Tintinara is located 191 km south-east of Adelaide and 18 metres above sea level on the road between Murray River (Murray Bridge) and Bordertown. It is located on the edge of a desert area which starts with the Little Desert in western Victoria and sweeps west to include Ngarkat and Mount Rescue Conservation Parks.
The area was settled in the 1840s when graziers moved into the district with substantial flocks of sheep. The 'Tintinara' homestead, including the woolshed and outbuildings, dates from this period.
No one knows how the town got its name. One body of opinion argues that 'tin-tin-yara' was an Aboriginal term used to describe the group of stars Europeans know as Orion's Belt. This explanation, first proposed in 1841, claims that it had the meaning of 'a group of youths who hunt kangaroos and emus on the great celestial plain'.
A more prosaic, but no less fascinating, explanation was published in The Register in 1919. It told the story: 'We had a smart young blackfellow in our employ, with a name that sounded like Tin Tin. We liked the sound of it, and when choosing a name for the [pastoral] station, we put 'ara' at the end of it, and made Tintinara of it. Tin Tin was of the Coorong tribe, and in his white moleskin trousers, blue shirt and cabbage-tree hat, was worth looking at.
Being on the edge of the desert the land was harsh and unforgiving. For many years it was known as the '90 Mile Desert'. The first settlement in the area occurred in 1852 when Police Inspector Tolmer created a track from the Mount Alexander goldfields in Victoria across to Adelaide. One of the stopping points on this track was the place where the old Homestead now stands which was used as a watering spot.
It was mostly covered with mallee scrub and it wasn't until the arrival of the 'scrub rippers' (which ripped the mallee out and ploughed the soil at the same time) that any real agriculture started in the district.
Things to see
Tintinara Homestead and Post Office
It appears to be closed and is certainly on private property but the people are very friendly and will show you around. The homestead was built in 1865 and shortly afterwards it became the Post Office. For a time it was a stopping point for the Tolmer gold escort which brought gold from the Victorian fields across to Adelaide. It is interesting to note that the building was once papered with old copies of the Adelaide Chronicle which are still quite legible. It is located on Homestead Road 10 km outside Tintinara and is easy to locate because of the handsome old pine trees at the entrance.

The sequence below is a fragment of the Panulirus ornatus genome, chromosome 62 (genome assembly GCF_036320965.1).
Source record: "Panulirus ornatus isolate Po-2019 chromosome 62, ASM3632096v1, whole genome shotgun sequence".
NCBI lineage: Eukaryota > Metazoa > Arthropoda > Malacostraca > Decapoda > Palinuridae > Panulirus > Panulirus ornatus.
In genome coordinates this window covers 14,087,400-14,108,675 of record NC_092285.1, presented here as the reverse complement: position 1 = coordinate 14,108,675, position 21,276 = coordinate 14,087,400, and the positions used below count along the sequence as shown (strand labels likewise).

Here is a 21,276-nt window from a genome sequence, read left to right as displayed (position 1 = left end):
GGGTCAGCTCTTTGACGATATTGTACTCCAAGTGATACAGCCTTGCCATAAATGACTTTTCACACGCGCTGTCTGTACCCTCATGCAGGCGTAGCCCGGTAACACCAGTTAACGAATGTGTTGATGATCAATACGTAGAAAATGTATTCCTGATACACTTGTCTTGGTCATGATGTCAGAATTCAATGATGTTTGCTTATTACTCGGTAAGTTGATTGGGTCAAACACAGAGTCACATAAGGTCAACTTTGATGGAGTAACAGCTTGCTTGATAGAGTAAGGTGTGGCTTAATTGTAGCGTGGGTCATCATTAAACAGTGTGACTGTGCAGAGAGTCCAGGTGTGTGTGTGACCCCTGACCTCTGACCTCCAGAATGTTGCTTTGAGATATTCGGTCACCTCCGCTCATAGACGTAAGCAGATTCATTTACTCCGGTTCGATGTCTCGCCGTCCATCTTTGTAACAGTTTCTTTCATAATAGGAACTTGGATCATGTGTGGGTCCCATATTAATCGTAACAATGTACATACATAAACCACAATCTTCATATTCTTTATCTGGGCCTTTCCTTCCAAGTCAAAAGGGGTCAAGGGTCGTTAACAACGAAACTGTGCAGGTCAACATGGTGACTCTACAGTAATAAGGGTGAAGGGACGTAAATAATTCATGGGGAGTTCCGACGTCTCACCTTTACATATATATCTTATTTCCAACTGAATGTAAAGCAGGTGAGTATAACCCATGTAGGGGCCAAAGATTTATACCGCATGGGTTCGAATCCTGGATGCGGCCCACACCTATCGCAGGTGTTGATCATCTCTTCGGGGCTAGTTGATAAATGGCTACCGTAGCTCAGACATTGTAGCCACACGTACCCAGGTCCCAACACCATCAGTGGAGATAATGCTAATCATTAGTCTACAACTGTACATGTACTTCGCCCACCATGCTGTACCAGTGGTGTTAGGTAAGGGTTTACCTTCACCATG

Tintinara Woolshed and Outbuildings
The people at Tintinara Homestead will point you in the direction of the Woolshed and Quarters which are only a few hundred metres down the road. This was also built in 1865. It is now nothing more than a solitary old building standing in a paddock although it is worth noting that the limestone walls are 80 cm thick and the roof timbers, some of which are 11 metres long, were carted here from Kingston South East. It is recognised as an excellent example of a building from its era.
Mt Boothby Conservation Park
Located 20 kms west of Tintinara. It is 4045 ha of flat mallee and heathland with small outcrops of pink gum and granite outcrops. One of the outcrops is Mount Boothby which is 129 metres high. The vegetation consists of dwarf oaks, tea trees, yaccas and desert banksia and in spring there are wild orchids. The park is home to grey kangaroos, emus and mallee fowl.
Mt Rescue Conservation Park
Located 15 km east of Tintinara this conservation park (it covers 28 400 hectares) has a number of Aboriginal burial grounds and campsites. The Conservation Park is characterised by mallee scrub and is the home of communities of emus, kangaroos, echidnas and mallee fowl.
Ngarkat Conservation Park
This is one of the largest mallee conservation areas in South Australia covering an area of 270,152 ha. The park is noted for having 14 different types of honeyeaters and thornbills. There are also mallee fowl, pygmy possums, hopping mice (only seen at night), echidnas, grey kangaroos, dragon lizards, skinks and a number of snakes. At various times the local bee keepers use the park to gather honey. Keep away from beehives as they are private property and may be dangerous. Access to the park requires a 4WD vehicle because of the sandy conditions and it is not wise to explore the park at the height of summer when the temperatures can be very high. There is camping available in the park.
The best way, if you have limited time, to see the park is to get a copy of Tym's Lookout International Walking Trail, a simple brochure which details a 5 km walk taking 2-3 hours which encompasses much of the beauty and diversity of this important Conservation Park.For more information contact National Parks and Wildlife in Tintinara on (08) 8757 2261.
Tintinara Heart of the Parks
Tintinara SA 5266
Telephone: (08) 8757 2220